How the Latest Data Shows Value of Using Gross Output

Mark Skousen

Named one of the "Top 20 Living Economists," Dr. Skousen is a professional economist, investment expert, university professor, and author of more than 25 books.

Stocks sold off sharply today. Finally, the much anticipated correction is happening, but I don’t see any fundamental reason for the decline. It’s purely a technical correction.

Real gross domestic product (GDP) rose in the 2nd quarter at a 4% annualized rate as a sharp improvement from the negative GDP announced in the first quarter.

The latest growth number was no surprise to Joel Stern, an adjunct finance professor at several universities and a perennial speaker at the FreedomFest conference that I chair each July in Las Vegas. Stern predicted 4% annual U.S. GDP growth this year, despite the government’s report that GDP shrank in the first quarter.

As a champion of the federal government’s decision to begin reporting the Gross Output (GO) statistic on a quarterly basis earlier this year, I consider the latest variation of the GDP reading from the first quarter to the second quarter as evidence of the value of having an alternative indicator for economic growth. The GO statistic includes business-to-business commerce, so it is a broader indicator than GDP, which excludes such activity.

Specifically, U.S. real GDP — the output of goods and services produced by labor and property located in the United States — rose at an annual rate of 4% in the second quarter, compared to a downwardly revised first quarter contraction of 2.1%, according to the Bureau of Labor Statistics.

Gross Output, a broader measure of economic growth, has shown that the economy is not as bad off as GDP figures initially suggested. GO for the first quarter, in real terms (after taking into price inflation into account), only declined slightly by 0.1%, compared to the 2.1% drop in GDP. The second-quarter GO will not be announced until November, but I will be curious to see it if deviates from GDP, as it did in the first quarter.

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As Steve Landefeld, former director of the BEA, and co-editors Dale Jorgenson and William Nordhaus state in their book, “A New Architecture for the U.S. National Accounts” (University of Chicago Press, 2006), “Gross output [GO] is the natural measure of the production sector, while net output [GDP] is appropriate as a measure of welfare. Both are required in a complete system of accounts.”

Gross Output and GDP are complementary aspects of the economy. But GO does a better job of measuring total economic activity and demonstrates that business spending is holding up well and is more significant than consumer spending.

Furthermore, by using GO data, we see that consumer spending is actually less than 40% of economic activity, not the 70% figure that is often reported by the media.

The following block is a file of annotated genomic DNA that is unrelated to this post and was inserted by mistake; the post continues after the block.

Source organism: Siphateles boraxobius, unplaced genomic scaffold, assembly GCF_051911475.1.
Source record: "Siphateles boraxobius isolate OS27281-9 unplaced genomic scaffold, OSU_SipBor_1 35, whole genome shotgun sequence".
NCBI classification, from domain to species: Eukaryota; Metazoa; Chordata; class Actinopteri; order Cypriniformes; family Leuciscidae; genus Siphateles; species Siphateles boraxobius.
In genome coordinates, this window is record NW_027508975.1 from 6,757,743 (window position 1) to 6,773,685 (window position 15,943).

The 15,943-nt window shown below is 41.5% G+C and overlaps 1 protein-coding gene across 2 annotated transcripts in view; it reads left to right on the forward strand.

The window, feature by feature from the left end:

GDP leaves out a big part of the economy by not including business-to-business (B-to-B) transactions. According to my calculations, B-to-B rose a nominal 1% to $20,522 billion in the first quarter 2014. That’s good news for the economy and the stock market.

To read further about the value of GO, check out my op-ed in the Wall Street Journal posted on April 23, with the headline, “At Last, a Better Economic Measure.”

You Blew it! America’s Richest Families: What Happened to the Vanderbilts?

“The father buys, the son builds, the grandson sells, and his son begs.” — Old English proverb (quoted in “Maxims of Wall Street” — to order, call Eagle Financial Publications at 1-800-211-7661, and mention code MAXIMH)

The July 21 issue of Forbes has a cover story on “America’s 100 Richest Families.” The list includes the old dynasties like the Rockefellers, Du Ponts and the Kennedys, as well as relatively nouveau riche like the Waltons, the Hunts and the Kochs.

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But conspicuously absent from the list was the Vanderbilts. Cornelius “Commodore” Vanderbilt (1794-1877) became one of the wealthiest men in history thanks to the booming railroad business. He was worth an estimated $100 million by the time he died, more than was held in the U.S. Treasury at the time.

But by the time the third generation came along, the grandchildren have more interest in spending money than making it. William Vanderbilt spent time on his yachts and thoroughbred horses, while his brother George Vanderbilt spent enormous sums keeping up the famed 146,000 acre Biltmore estate in the Blue Ridge Mountains of North Carolina. The Gilded Age required huge spending on art collections and a string of properties including The Breakers, along with 10 mansions on Fifth Avenue in Manhattan.

The third generation of Vanderbilts also gave away millions to Columbia University, the YMCA and Vanderbilt University.

The fourth generation saw Reginald “Reggie” Claypool Vanderbilt and Cornelius “Neily” Vanderbilt III come around, spending vast sums to maintain a high society appearance. Reggie become an avid gambler and playboy.

By the time socialite and heiress Gloria Vanderbilt and her sons Anderson Cooper (of CNN fame) and Carter Vanderbilt Cooper came around, there wasn’t much left.

The founder Commodore Vanderbilt said it best, “Any fool can make a fortune; it takes a man of brains to hold onto it.”

In case you missed it, I encourage you to read my e-letter column from last week about whether President Obama has aided the stock market’s rise. I also invite you to comment in the space provided below.

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Dr. Mark Skousen

Named one of the "Top 20 Living Economists," Dr. Skousen is a professional economist, investment expert, university professor, and author of more than 25 books.

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